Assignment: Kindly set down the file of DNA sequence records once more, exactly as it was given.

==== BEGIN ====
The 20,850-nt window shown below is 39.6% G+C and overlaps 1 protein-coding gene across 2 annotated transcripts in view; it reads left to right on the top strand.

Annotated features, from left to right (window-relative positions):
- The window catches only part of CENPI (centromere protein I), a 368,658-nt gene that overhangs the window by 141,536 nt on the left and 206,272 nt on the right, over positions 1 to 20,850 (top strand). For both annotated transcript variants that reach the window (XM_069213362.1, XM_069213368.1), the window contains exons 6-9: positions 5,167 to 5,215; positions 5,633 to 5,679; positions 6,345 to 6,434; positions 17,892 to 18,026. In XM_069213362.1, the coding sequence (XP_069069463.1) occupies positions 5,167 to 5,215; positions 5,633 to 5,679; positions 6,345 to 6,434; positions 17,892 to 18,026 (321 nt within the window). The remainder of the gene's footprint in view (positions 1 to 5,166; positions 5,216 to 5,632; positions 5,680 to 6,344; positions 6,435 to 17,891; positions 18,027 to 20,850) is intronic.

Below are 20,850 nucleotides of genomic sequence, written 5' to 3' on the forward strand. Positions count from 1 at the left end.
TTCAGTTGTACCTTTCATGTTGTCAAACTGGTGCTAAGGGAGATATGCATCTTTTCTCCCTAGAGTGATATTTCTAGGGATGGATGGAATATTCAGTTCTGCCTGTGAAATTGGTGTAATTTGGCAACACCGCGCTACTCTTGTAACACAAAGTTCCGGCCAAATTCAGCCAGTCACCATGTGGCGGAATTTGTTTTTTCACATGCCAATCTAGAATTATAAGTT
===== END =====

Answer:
The 20,850-nt window shown below is 39.6% G+C and overlaps 1 protein-coding gene across 2 annotated transcripts in view; it reads left to right on the top strand.

Annotated features, from left to right (window-relative positions):
- The window catches only part of CENPI (centromere protein I), a 368,658-nt gene that overhangs the window by 141,536 nt on the left and 206,272 nt on the right, over positions 1 to 20,850 (top strand). For both annotated transcript variants that reach the window (XM_069213362.1, XM_069213368.1), the window contains exons 6-9: positions 5,167 to 5,215; positions 5,633 to 5,679; positions 6,345 to 6,434; positions 17,892 to 18,026. In XM_069213362.1, the coding sequence (XP_069069463.1) occupies positions 5,167 to 5,215; positions 5,633 to 5,679; positions 6,345 to 6,434; positions 17,892 to 18,026 (321 nt within the window). The remainder of the gene's footprint in view (positions 1 to 5,166; positions 5,216 to 5,632; positions 5,680 to 6,344; positions 6,435 to 17,891; positions 18,027 to 20,850) is intronic.

Below are 20,850 nucleotides of genomic sequence, written 5' to 3' on the forward strand. Positions count from 1 at the left end.
TTCAGTTGTACCTTTCATGTTGTCAAACTGGTGCTAAGGGAGATATGCATCTTTTCTCCCTAGAGTGATATTTCTAGGGATGGATGGAATATTCAGTTCTGCCTGTGAAATTGGTGTAATTTGGCAACACCGCGCTACTCTTGTAACACAAAGTTCCGGCCAAATTCAGCCAGTCACCATGTGGCGGAATTTGTTTTTTCACATGCCAATCTAGAATTATAAGTT